Associate Professor and Chair, Department of Sociology & Anthropology, Seton Hall University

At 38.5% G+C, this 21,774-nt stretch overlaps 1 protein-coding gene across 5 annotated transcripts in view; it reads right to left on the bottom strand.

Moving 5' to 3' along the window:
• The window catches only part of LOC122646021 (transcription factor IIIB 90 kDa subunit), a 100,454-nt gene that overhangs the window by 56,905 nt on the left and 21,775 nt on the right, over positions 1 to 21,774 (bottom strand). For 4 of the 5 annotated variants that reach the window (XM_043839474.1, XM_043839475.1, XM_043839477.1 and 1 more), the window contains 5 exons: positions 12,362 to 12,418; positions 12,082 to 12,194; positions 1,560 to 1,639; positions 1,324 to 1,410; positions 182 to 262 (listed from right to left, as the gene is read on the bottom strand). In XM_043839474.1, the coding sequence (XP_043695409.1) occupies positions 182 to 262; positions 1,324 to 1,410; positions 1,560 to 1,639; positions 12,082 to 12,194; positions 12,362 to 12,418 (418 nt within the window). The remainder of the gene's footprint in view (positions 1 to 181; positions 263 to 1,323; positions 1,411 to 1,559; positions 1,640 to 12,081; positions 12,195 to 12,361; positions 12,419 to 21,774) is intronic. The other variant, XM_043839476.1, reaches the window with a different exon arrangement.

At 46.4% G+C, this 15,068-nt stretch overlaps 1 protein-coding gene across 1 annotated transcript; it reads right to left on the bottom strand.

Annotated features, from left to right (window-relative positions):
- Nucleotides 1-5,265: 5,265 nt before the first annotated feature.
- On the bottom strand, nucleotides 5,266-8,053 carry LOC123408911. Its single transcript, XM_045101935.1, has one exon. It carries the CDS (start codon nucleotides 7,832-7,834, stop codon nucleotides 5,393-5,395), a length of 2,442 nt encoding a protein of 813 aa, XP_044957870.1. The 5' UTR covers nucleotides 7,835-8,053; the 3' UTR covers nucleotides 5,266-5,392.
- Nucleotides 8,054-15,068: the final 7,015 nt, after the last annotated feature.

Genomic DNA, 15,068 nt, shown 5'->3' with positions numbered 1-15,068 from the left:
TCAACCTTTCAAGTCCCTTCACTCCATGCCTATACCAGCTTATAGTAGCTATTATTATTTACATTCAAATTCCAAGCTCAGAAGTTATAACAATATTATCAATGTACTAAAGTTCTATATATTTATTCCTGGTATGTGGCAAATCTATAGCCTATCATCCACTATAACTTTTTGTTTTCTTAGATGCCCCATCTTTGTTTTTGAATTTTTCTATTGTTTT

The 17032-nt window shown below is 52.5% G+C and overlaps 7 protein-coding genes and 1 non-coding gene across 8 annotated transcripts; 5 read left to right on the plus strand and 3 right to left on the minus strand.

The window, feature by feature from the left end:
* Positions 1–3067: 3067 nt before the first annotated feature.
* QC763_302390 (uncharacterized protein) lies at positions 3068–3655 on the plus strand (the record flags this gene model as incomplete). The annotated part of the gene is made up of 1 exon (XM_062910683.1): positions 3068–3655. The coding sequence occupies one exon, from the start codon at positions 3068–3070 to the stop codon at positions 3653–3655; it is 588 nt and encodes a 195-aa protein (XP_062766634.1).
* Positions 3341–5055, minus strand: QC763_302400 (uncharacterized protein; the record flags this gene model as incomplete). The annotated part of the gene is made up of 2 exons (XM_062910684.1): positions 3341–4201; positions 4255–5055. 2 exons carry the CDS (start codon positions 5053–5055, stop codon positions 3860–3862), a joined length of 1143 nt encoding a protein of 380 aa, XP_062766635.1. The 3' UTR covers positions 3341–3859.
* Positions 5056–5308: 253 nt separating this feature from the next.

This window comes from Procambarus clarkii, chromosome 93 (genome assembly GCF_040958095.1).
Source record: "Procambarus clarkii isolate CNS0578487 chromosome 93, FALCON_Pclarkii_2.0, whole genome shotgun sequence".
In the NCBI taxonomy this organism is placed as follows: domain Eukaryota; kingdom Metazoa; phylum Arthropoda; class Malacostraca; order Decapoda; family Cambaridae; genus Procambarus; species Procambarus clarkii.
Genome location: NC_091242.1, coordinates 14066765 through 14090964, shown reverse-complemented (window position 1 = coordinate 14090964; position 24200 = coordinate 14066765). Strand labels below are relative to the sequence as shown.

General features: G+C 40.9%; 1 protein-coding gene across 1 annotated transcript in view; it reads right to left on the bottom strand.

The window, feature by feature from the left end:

C Lynn Carr’s published scholarship has focused on the interplay between the individual and the social within sex, gender, sexual, and (more recently) religious identity construction. She has written about the relationship between social power and individual agency within gender and sexual identification, consciousness, and practice; the importance of cultural classification schemes in gender and sexual identity and cognitions; and distinctions between and connections among sex, gender and sexual identifications and practices in several peer reviewed journals: Sex Roles, Symbolic Interaction, the Journal of Bisexuality, and Gender & Society. Dr. Carr’s most recent research employs a variety of qualitative methodologies (including in-depth interviews, an online survey, and autoethnographic fieldwork) to explore issues of cultural identification and change in post- or late-modern pluralistic society among cultural newcomers to the Afro-Cuban Lukumi and Ifa religious traditions in the United States. She is currently working on a book-length manuscript focusing on the yaworaje (or “year in white”) in these African-diasporic religious traditions, as a strategic site for exploring issues of identity in a diversifying U.S. society. Dr. Carr teaches a variety of introductory and advanced undergraduate courses on gender, sexuality, social problems and solutions, deviance and conformity, American society, religion, and social inequalities.